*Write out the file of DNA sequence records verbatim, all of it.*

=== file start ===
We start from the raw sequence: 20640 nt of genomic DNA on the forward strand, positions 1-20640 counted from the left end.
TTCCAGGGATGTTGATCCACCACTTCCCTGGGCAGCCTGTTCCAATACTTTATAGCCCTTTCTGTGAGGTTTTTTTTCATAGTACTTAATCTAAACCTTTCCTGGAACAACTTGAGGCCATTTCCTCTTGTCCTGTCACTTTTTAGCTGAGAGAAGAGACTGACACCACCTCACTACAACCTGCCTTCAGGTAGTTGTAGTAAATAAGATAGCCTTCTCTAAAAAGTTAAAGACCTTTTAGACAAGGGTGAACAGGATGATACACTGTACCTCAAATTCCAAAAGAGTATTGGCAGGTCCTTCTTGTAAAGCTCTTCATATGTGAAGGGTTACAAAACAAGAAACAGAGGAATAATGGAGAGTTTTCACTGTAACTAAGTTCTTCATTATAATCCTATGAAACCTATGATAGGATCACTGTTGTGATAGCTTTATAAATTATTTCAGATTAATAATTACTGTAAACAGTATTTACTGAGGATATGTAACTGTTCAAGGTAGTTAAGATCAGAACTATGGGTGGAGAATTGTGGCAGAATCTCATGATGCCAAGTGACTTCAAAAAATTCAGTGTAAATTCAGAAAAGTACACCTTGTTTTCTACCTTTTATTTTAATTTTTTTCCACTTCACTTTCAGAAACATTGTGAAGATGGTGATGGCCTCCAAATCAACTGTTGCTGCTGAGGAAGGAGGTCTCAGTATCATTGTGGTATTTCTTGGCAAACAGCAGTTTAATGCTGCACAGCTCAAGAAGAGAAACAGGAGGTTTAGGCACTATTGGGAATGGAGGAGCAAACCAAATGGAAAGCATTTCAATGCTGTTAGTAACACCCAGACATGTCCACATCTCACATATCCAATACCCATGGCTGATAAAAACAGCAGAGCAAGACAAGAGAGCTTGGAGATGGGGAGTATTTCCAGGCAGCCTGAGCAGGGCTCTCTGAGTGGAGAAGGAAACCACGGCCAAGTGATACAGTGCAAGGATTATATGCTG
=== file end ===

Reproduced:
We start from the raw sequence: 20640 nt of genomic DNA on the forward strand, positions 1-20640 counted from the left end.
TTCCAGGGATGTTGATCCACCACTTCCCTGGGCAGCCTGTTCCAATACTTTATAGCCCTTTCTGTGAGGTTTTTTTTCATAGTACTTAATCTAAACCTTTCCTGGAACAACTTGAGGCCATTTCCTCTTGTCCTGTCACTTTTTAGCTGAGAGAAGAGACTGACACCACCTCACTACAACCTGCCTTCAGGTAGTTGTAGTAAATAAGATAGCCTTCTCTAAAAAGTTAAAGACCTTTTAGACAAGGGTGAACAGGATGATACACTGTACCTCAAATTCCAAAAGAGTATTGGCAGGTCCTTCTTGTAAAGCTCTTCATATGTGAAGGGTTACAAAACAAGAAACAGAGGAATAATGGAGAGTTTTCACTGTAACTAAGTTCTTCATTATAATCCTATGAAACCTATGATAGGATCACTGTTGTGATAGCTTTATAAATTATTTCAGATTAATAATTACTGTAAACAGTATTTACTGAGGATATGTAACTGTTCAAGGTAGTTAAGATCAGAACTATGGGTGGAGAATTGTGGCAGAATCTCATGATGCCAAGTGACTTCAAAAAATTCAGTGTAAATTCAGAAAAGTACACCTTGTTTTCTACCTTTTATTTTAATTTTTTTCCACTTCACTTTCAGAAACATTGTGAAGATGGTGATGGCCTCCAAATCAACTGTTGCTGCTGAGGAAGGAGGTCTCAGTATCATTGTGGTATTTCTTGGCAAACAGCAGTTTAATGCTGCACAGCTCAAGAAGAGAAACAGGAGGTTTAGGCACTATTGGGAATGGAGGAGCAAACCAAATGGAAAGCATTTCAATGCTGTTAGTAACACCCAGACATGTCCACATCTCACATATCCAATACCCATGGCTGATAAAAACAGCAGAGCAAGACAAGAGAGCTTGGAGATGGGGAGTATTTCCAGGCAGCCTGAGCAGGGCTCTCTGAGTGGAGAAGGAAACCACGGCCAAGTGATACAGTGCAAGGATTATATGCTG